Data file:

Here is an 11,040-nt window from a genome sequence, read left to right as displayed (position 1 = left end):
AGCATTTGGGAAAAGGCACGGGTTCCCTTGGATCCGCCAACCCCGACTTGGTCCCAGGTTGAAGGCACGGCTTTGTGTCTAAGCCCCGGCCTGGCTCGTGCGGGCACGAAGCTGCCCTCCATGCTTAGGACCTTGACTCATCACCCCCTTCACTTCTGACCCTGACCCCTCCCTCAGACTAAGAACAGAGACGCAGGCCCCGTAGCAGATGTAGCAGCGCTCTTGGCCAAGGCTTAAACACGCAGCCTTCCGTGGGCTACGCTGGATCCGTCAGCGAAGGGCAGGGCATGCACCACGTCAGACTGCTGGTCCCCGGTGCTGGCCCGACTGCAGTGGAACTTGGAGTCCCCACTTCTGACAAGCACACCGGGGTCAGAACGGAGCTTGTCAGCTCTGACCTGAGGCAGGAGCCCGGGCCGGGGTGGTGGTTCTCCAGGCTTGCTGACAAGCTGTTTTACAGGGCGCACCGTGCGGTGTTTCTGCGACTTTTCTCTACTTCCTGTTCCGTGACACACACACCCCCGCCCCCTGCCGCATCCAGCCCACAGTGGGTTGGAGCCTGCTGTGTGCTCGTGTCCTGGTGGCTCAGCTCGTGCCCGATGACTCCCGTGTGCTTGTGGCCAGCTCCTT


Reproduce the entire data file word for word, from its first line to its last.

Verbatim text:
Here is an 11,040-nt window from a genome sequence, read left to right as displayed (position 1 = left end):
AGCATTTGGGAAAAGGCACGGGTTCCCTTGGATCCGCCAACCCCGACTTGGTCCCAGGTTGAAGGCACGGCTTTGTGTCTAAGCCCCGGCCTGGCTCGTGCGGGCACGAAGCTGCCCTCCATGCTTAGGACCTTGACTCATCACCCCCTTCACTTCTGACCCTGACCCCTCCCTCAGACTAAGAACAGAGACGCAGGCCCCGTAGCAGATGTAGCAGCGCTCTTGGCCAAGGCTTAAACACGCAGCCTTCCGTGGGCTACGCTGGATCCGTCAGCGAAGGGCAGGGCATGCACCACGTCAGACTGCTGGTCCCCGGTGCTGGCCCGACTGCAGTGGAACTTGGAGTCCCCACTTCTGACAAGCACACCGGGGTCAGAACGGAGCTTGTCAGCTCTGACCTGAGGCAGGAGCCCGGGCCGGGGTGGTGGTTCTCCAGGCTTGCTGACAAGCTGTTTTACAGGGCGCACCGTGCGGTGTTTCTGCGACTTTTCTCTACTTCCTGTTCCGTGACACACACACCCCCGCCCCCTGCCGCATCCAGCCCACAGTGGGTTGGAGCCTGCTGTGTGCTCGTGTCCTGGTGGCTCAGCTCGTGCCCGATGACTCCCGTGTGCTTGTGGCCAGCTCCTT